Still, there is no need of despairing, and our only thought is to brace the freshmen to renewed efforts in the hope that the series will be finished with the favorable balance on their side. But to do this there is need of the hardest work on the part of the freshmen which they have ever done. No stone should be left unturned which can aid them in putting themselves into the field the next time in perfect condition. They cannot deserve the support of the college and a large attendance at their game on Jarvis Field unless they do everything to assure the college that if they loose, it will be through no fault of theirs, but because Yale, '87 really has a better nine than the corresponding class at Harvard. G.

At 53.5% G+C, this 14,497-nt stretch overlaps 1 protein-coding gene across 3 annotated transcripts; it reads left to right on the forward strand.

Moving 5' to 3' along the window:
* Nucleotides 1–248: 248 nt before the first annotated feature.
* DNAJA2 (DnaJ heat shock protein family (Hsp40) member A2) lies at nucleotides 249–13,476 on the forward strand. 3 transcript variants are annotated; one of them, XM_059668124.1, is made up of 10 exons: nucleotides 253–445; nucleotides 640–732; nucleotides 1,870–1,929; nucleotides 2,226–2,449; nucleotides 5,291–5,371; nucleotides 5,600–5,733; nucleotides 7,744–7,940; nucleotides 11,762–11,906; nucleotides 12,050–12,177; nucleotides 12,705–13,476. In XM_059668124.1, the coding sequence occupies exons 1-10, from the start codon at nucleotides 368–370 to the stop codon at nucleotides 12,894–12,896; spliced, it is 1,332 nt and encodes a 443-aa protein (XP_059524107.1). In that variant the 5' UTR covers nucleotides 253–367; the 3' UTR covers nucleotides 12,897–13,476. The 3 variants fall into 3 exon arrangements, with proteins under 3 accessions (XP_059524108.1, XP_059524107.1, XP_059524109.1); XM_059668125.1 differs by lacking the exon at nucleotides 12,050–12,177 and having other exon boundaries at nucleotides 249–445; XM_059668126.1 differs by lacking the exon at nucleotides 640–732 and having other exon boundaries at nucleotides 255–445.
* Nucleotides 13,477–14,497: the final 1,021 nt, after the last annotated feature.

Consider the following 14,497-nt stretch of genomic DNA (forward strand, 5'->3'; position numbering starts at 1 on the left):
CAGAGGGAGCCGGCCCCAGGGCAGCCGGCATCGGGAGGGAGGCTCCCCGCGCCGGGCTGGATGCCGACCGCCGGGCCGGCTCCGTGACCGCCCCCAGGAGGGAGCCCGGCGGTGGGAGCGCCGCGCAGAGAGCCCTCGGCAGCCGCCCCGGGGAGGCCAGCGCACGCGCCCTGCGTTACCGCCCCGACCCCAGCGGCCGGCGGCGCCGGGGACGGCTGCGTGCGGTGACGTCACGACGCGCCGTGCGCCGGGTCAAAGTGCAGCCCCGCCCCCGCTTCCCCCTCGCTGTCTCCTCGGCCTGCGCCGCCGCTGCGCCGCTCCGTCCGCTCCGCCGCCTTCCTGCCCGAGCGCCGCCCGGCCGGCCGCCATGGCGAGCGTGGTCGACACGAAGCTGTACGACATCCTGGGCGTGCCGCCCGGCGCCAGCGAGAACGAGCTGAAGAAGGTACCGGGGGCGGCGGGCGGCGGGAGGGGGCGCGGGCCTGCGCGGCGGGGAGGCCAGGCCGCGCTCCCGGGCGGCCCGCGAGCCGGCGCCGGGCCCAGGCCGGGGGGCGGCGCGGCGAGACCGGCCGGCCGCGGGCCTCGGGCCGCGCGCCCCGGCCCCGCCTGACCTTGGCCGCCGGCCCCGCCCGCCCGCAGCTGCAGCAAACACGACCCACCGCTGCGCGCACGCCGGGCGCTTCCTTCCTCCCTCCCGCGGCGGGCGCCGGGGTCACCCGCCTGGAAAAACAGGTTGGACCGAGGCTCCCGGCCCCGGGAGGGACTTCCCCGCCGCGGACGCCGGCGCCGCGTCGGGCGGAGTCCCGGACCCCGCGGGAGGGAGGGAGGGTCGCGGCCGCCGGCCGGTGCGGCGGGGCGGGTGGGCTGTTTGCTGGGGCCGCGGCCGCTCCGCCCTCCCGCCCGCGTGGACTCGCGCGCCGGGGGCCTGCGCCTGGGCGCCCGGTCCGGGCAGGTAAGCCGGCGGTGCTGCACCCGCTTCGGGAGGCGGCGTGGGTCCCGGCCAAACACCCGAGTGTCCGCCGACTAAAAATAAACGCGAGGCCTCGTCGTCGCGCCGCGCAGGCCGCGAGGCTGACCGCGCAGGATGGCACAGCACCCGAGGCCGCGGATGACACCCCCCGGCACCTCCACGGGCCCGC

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EDITORS DAILY CRIMSON.-The published score of the freshman game at New Haven hardly reflects credit upon the menders of our nine, and I think I speak with the majority when I say that the whole result was very disappointing, not only to their own class, so confident before the game, but also to the whole college. The upper-class men saw with the usual misgivings, the freshmen set out on their way to New Haven, and the first news of defeat was not a great shock to most men; but when the details were all in, and the playing had been well talked over by all those who saw the game, a different feeling began to prevail. Judging from the games which both these freshman nines had played before last Saturday, the natural expectation was that the game with Yale would be a close one, and that '87 wold play a good and steady game. Instead, the errors made by them were numberous, showing loose play and a tendency to become"rattled," and the batting was lamentably week.